Researchers extracted DNA from a bone and reported Wednesday that it differed conspicuously from that of both modern humans and of Neanderthals, the archaic human species that inhabited Europe until the arrival of modern humans on the continent some 44,000 years ago.
The child who carried the DNA lineage was probably 5 to 7 years old, but it is not yet known if it was a boy or a girl. The tiny fragment of bone from a fifth finger was excavated by Russian archaeologists working at Denisova Cave in southern Siberia's Altai Mountains in 2008.
The researchers, led by Johannes Krause and Svante Paabo of the Max Planck Institute for Evolutionary Anthropology in Leipzig, Germany, are careful not to call the Denisova child a new human species, though it may prove to be so, because the evidence is preliminary.
But they say the genetic material extracted from the bone, an element called mitochondrial DNA, belonged to a distinct human lineage that migrated out of Africa at a different time from the two known archaic human species. Homo erectus, found in East Asia, left Africa two million years ago, and the ancestor of Neanderthals emigrated some 500,000 years ago. The number of differences found in the child’s DNA indicate that its ancestors left Africa about one million years ago, the researchers say. Their report is published online in the journal Nature.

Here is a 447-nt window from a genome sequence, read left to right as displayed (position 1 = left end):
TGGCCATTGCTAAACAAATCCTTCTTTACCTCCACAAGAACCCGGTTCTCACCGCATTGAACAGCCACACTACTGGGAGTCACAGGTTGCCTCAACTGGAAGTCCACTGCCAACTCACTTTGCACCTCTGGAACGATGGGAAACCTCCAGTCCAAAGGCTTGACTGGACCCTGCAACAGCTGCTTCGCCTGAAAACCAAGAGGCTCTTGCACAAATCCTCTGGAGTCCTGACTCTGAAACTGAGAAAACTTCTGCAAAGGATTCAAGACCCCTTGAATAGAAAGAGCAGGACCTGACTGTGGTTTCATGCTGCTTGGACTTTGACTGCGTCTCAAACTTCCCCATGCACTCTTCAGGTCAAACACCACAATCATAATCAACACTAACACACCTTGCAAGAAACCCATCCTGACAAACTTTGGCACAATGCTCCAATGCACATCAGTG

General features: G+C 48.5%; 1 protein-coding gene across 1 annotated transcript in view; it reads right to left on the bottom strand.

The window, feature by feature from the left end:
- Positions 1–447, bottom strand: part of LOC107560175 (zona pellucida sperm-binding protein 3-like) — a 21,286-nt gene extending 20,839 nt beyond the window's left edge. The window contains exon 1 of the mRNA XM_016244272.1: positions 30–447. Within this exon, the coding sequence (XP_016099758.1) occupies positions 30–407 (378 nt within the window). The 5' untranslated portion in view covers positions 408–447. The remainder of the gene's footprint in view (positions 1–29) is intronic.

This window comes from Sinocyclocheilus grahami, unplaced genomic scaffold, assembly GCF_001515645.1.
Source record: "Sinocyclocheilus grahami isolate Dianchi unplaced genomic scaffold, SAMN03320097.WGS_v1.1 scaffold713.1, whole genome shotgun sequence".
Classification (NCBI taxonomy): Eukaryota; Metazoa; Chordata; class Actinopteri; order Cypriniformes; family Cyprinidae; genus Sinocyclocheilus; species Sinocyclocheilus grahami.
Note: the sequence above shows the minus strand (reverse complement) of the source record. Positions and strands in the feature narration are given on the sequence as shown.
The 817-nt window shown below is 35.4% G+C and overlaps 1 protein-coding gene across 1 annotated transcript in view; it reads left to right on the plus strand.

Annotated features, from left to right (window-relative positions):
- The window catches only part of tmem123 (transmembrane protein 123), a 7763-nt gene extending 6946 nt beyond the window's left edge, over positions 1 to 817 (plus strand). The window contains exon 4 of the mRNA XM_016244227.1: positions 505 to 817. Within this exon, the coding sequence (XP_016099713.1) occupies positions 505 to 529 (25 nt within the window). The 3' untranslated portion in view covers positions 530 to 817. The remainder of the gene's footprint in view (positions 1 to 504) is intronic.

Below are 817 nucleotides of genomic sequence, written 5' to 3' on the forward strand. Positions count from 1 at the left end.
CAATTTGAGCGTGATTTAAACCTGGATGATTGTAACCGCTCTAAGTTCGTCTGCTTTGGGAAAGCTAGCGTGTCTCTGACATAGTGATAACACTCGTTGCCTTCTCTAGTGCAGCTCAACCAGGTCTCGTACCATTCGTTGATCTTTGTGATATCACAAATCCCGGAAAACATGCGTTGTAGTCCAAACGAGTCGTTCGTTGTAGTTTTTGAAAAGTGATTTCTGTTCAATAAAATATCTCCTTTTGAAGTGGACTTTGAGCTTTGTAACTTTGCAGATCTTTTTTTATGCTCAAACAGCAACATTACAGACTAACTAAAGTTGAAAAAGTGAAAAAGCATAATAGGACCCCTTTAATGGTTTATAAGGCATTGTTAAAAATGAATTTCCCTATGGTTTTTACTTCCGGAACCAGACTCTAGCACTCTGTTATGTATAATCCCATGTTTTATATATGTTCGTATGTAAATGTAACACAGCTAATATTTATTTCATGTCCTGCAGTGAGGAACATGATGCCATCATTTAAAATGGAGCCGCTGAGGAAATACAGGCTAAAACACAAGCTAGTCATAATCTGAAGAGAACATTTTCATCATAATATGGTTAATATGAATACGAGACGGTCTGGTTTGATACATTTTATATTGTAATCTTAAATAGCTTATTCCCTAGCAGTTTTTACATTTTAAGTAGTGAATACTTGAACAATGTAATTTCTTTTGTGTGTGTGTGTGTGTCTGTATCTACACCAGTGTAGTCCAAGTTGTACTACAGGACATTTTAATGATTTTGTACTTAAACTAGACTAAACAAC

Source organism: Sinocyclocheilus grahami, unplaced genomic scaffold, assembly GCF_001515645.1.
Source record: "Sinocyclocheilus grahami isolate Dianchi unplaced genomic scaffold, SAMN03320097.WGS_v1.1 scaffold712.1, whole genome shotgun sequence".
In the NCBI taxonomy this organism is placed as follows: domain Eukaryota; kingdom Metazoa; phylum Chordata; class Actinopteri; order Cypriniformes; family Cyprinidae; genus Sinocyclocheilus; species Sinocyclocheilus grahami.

“Back at the time this lineage came out of Africa, it had to have been a distinct group, perhaps a distinct species,” he said. “But whether or not this individual was a distinct species, we have to wait for the nuclear DNA.”
-Dr. Paabo, a pioneer in decoding ancient human DNA
The finger bone was found in a layer laid down on the cave floor between 48,000 and 30,000 years ago, according to radiocarbon dating. At that time, toward the end of the Pleistocene Ice Age, which ended 10,000 years ago, the climate was probably much colder. The people of the new lineage presumably wore clothes, Dr. Krause said, because chimpanzees and gorillas cannot withstand much cold, suggesting that fur alone is inadequate protection.
The valley beneath the Denisova cave 30,000 years ago would have been mostly a steppe, or treeless grassland, according to pollen analysis, and it was roamed by ice-age species like the woolly mammoth and woolly rhino, Dr. Krause said. The region was inhabited by both Neanderthals and modern humans at that time. Counting the new human lineage, three human species may have lived together in proximity.
In new excavations starting this summer, archaeologists will look for remains more diagnostic than the finger bone. Researchers will also begin re-examining the fossil collections in museums to see if any wrongly assigned bones might belong instead to the new lineage, Dr. Krause said.